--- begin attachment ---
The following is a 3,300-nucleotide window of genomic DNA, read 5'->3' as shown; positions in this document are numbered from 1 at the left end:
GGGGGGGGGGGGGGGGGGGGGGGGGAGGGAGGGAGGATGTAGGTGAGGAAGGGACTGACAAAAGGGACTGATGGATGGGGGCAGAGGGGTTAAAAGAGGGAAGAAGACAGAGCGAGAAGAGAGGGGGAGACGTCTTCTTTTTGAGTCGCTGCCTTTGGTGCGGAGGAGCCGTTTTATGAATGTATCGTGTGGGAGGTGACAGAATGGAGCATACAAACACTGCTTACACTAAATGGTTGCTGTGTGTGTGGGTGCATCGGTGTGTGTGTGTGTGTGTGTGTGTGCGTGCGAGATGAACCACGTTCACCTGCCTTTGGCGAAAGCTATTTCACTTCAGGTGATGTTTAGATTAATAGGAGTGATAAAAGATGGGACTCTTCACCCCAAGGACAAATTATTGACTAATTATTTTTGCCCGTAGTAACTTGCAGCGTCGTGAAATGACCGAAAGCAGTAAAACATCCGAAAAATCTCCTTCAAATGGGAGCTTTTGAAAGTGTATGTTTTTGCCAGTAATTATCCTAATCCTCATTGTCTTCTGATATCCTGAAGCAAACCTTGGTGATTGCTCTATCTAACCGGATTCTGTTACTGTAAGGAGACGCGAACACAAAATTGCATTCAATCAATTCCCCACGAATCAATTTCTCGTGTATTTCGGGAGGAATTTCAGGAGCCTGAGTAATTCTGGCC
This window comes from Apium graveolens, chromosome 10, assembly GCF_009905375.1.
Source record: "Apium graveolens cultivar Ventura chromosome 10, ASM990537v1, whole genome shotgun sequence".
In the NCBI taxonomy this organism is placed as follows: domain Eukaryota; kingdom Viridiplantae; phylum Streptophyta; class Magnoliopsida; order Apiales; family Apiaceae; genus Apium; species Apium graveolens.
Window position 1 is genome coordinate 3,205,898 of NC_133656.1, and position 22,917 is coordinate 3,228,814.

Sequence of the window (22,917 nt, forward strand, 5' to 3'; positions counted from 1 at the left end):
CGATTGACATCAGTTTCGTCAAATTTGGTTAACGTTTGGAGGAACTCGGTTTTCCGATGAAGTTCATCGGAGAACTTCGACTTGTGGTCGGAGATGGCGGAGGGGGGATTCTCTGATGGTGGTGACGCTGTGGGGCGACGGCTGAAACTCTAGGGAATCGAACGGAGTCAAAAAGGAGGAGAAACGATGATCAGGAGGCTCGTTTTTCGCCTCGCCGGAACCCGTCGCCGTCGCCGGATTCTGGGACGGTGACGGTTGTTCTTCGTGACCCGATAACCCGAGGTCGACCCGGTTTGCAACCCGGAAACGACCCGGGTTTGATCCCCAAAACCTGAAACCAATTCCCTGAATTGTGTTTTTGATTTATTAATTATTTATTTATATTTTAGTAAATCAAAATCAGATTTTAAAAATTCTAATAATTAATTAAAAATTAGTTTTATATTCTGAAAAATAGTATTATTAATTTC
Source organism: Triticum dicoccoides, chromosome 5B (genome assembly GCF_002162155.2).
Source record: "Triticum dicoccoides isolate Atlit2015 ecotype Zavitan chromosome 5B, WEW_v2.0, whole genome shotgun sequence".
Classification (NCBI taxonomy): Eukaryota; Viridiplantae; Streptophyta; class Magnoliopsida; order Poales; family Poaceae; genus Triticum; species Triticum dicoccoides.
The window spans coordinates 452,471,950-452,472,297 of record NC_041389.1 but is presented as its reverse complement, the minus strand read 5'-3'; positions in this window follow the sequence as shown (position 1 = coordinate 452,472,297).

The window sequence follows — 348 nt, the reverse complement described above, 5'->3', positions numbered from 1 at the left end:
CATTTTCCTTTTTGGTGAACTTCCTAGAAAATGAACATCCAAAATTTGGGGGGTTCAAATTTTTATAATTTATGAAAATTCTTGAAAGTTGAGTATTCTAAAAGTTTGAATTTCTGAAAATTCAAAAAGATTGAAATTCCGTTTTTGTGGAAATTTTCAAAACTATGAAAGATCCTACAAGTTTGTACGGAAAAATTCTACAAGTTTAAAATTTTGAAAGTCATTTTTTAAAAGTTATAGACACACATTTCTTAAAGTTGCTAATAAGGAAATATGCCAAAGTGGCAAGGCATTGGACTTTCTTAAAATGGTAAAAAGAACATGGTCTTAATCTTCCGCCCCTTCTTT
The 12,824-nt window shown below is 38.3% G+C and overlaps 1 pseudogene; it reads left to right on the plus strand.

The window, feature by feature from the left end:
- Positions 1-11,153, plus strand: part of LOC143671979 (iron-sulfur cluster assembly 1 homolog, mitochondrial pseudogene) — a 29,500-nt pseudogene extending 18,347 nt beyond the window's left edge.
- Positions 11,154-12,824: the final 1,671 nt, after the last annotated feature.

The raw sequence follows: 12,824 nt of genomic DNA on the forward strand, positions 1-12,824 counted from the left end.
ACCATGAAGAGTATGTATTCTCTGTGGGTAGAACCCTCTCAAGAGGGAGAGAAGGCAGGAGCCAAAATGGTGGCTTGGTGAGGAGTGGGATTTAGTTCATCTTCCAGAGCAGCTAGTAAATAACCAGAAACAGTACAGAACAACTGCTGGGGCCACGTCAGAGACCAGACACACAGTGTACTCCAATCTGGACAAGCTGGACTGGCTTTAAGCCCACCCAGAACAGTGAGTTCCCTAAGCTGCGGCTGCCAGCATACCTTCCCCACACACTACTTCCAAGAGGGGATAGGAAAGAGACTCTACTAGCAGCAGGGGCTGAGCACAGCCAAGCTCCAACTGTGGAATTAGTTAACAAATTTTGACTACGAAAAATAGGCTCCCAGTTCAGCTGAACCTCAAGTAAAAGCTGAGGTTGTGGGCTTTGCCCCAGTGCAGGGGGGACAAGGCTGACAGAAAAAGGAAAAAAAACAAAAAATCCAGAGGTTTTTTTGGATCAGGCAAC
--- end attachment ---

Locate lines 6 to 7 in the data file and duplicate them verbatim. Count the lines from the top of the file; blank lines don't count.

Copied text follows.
Window position 1 is genome coordinate 3,205,898 of NC_133656.1, and position 22,917 is coordinate 3,228,814.

Sequence of the window (22,917 nt, forward strand, 5' to 3'; positions counted from 1 at the left end):